Amir Zakaria Marketing Branding Agency | Program development
Program development is a complex, iterative process involving multiple steps and decision points. Program development is a multifaceted, iterative process comprised of multiple decision-making steps spanning from initial idea conception to efficacy and effectiveness testing to wide-scale dissemination and sustainability efforts (Onken, Carroll, Shoham, Cuthbert, & Riddle, 2014).
process, Program development, nazli monajemzadeh, amir zakaria, امير ذكريا, نازلي منجم زاده
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Program development

Program development

Program development is a complex, iterative process involving multiple steps and decision points. Program development is a multifaceted, iterative process comprised of multiple decision-making steps spanning from initial idea conception to efficacy and effectiveness testing to wide-scale dissemination and sustainability efforts (Onken, Carroll, Shoham, Cuthbert, & Riddle, 2014).

In general, the following three broad approaches to program development exist: theory-based (Glanz & Bishop, 2010), evidence-based (Cajkowski et al., 2015; Craig et al., 2013), and person-based (Yardley, Morrison, Bradbury, & Muller, 2015).

Each of the aforementioned program development approaches gives priority to a different input variable. In the theory-based approach, the theoretical framework that informs the program is given the greatest attention whereas in the evidence-based approach, the currently available research evidence coupled with program evaluation data is regarded as most important. In the person-based approach, the endusers of the program are considered to be the most valuable sources of information. Similarly, the person-based approach advocates for engaging in formative research efforts (e.g., focus groups, interviews, and stakeholder meetings) as the primary means for understanding the users’ perspectives and lived experiences (Yardley et al., 2015; Czymoniewicz-Klippel et al., 2018).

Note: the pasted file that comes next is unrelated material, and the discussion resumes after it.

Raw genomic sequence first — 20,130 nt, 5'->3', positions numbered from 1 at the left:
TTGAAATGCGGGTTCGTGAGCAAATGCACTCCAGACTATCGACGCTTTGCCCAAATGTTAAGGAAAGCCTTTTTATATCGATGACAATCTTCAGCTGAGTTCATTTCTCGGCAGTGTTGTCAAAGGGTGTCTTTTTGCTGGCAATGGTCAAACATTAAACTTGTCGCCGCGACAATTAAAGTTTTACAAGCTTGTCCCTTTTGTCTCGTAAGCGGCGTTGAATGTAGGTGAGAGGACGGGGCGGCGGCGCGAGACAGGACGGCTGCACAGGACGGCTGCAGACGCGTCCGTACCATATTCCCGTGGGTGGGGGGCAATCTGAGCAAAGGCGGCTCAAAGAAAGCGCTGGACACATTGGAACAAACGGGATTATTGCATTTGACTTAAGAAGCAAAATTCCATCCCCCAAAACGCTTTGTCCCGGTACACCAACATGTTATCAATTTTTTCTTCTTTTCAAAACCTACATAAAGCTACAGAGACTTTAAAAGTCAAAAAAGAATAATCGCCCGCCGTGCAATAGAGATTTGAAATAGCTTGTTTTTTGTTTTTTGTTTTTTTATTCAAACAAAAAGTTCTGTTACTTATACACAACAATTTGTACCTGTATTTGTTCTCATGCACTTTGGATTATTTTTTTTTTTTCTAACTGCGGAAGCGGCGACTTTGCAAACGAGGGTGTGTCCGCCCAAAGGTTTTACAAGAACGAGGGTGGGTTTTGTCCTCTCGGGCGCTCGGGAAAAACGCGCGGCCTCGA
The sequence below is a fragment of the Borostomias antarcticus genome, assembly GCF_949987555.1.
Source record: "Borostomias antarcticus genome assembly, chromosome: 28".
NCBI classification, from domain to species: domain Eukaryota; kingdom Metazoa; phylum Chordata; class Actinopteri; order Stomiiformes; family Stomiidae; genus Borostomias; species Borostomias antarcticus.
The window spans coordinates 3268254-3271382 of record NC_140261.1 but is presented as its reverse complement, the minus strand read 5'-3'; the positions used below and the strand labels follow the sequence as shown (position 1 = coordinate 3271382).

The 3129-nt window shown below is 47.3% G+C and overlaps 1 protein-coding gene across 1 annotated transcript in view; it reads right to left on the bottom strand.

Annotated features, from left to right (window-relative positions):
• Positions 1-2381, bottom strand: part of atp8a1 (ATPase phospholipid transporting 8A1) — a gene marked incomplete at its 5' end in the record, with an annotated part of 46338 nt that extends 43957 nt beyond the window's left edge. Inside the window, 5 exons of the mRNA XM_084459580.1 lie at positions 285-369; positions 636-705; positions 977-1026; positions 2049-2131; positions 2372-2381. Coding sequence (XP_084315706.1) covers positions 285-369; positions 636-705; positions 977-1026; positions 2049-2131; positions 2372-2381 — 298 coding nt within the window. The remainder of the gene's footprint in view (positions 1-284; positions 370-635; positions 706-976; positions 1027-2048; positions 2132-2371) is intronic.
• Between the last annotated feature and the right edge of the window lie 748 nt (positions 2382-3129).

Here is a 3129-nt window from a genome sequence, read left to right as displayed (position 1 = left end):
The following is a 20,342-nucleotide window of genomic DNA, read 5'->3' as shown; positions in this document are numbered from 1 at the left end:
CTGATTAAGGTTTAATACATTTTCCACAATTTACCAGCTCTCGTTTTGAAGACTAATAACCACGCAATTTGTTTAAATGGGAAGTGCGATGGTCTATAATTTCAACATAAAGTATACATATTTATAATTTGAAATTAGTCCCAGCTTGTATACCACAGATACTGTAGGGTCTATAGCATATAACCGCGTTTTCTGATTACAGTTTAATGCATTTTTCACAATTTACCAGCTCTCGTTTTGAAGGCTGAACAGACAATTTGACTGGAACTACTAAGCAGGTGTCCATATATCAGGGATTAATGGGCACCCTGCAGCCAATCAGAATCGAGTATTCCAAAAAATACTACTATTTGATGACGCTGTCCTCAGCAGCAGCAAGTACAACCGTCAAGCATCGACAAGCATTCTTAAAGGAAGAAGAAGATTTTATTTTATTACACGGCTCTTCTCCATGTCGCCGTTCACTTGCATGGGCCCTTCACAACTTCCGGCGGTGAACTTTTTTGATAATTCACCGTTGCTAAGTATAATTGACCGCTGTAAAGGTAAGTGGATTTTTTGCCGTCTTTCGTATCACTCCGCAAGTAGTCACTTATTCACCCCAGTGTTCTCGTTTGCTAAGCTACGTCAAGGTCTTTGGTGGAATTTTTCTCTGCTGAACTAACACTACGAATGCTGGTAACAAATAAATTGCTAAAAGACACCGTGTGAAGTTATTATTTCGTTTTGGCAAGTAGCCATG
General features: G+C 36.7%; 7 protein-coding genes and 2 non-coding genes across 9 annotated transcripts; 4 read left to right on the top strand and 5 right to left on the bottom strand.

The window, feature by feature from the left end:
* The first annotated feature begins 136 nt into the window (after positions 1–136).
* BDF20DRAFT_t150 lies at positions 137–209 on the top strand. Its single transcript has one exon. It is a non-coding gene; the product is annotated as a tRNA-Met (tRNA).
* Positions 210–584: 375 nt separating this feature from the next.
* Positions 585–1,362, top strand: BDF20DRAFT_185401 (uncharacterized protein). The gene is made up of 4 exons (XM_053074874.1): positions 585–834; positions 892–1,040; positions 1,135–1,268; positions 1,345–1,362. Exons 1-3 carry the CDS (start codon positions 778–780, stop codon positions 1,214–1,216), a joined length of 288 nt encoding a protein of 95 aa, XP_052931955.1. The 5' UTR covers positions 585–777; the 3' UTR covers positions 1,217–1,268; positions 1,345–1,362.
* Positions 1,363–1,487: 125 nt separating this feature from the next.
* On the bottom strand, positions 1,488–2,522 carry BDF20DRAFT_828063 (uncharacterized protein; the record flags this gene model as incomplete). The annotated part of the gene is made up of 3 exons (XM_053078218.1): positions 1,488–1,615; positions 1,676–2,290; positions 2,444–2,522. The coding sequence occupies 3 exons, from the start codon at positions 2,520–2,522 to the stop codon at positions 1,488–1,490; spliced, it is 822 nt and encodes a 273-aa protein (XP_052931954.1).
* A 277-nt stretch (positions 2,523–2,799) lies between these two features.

Reference

  • Czymoniewicz-Klippel, M. T., Chesnut, R. P., DiNallo, J. M., Perkins, D. F. (2018). “Evidence-informed program development: Using a common components approach to develop universal parenting programs for U.S. military and civilian families”. Children and Youth Services Review 90, 166–177.
  • Yardley, L., Morrison, L., Bradbury, K., & Muller, I. (2015). “The person-based approach to intervention development: Application to digital health-related behavior change interventions”. Journal of Medical Internet Research, 17, e30. http://dx.doi.org/10.2196/ jmir.4055.
  • Craig, P., Dieppe, P., Macintyre, S., Michie, S., Nazareth, I., & Petticrew, M. (2013). “Developing and evaluating complex interventions: The new Medical Research Council guidance”. International Journal of Nursing Studies, 50, 587–592. http://dx.doi. org/10.1016/j.ijnurstu.2012.09.010.
  • Cajkowski, S. M., Powell, L. H., Adler, N., Naar-King, S., Reynolds, K. D., Hunter, C. M., Charlson, M. E. (2015). “From ideas to efficacy: The ORBIT model for developing behavioral treatments for chronic diseases”. Health Psychology, 34, 971–982. http:// dx.doi.org/10.1037/hea0000161.
  • Glanz, K., & Bishop, D. B. (2010). “The role of behavioral science theory in development and implementation of public health interventions”. Annual Review of Public Health, 31, 399–418. http://dx.doi.org/10.1146/annurev.publhealth.012809.103604.
  • Onken, L. S., Carroll, K. M., Shoham, V., Cuthbert, B. N., & Riddle, M. (2014).”Reenvisioning clinical science: Unifying the discipline to improve the public health”. Clinical Psychological Science: A Journal of the Association for Psychological Science, 2, 22–34. http://dx.doi.org/10.1177/2167702613497932.

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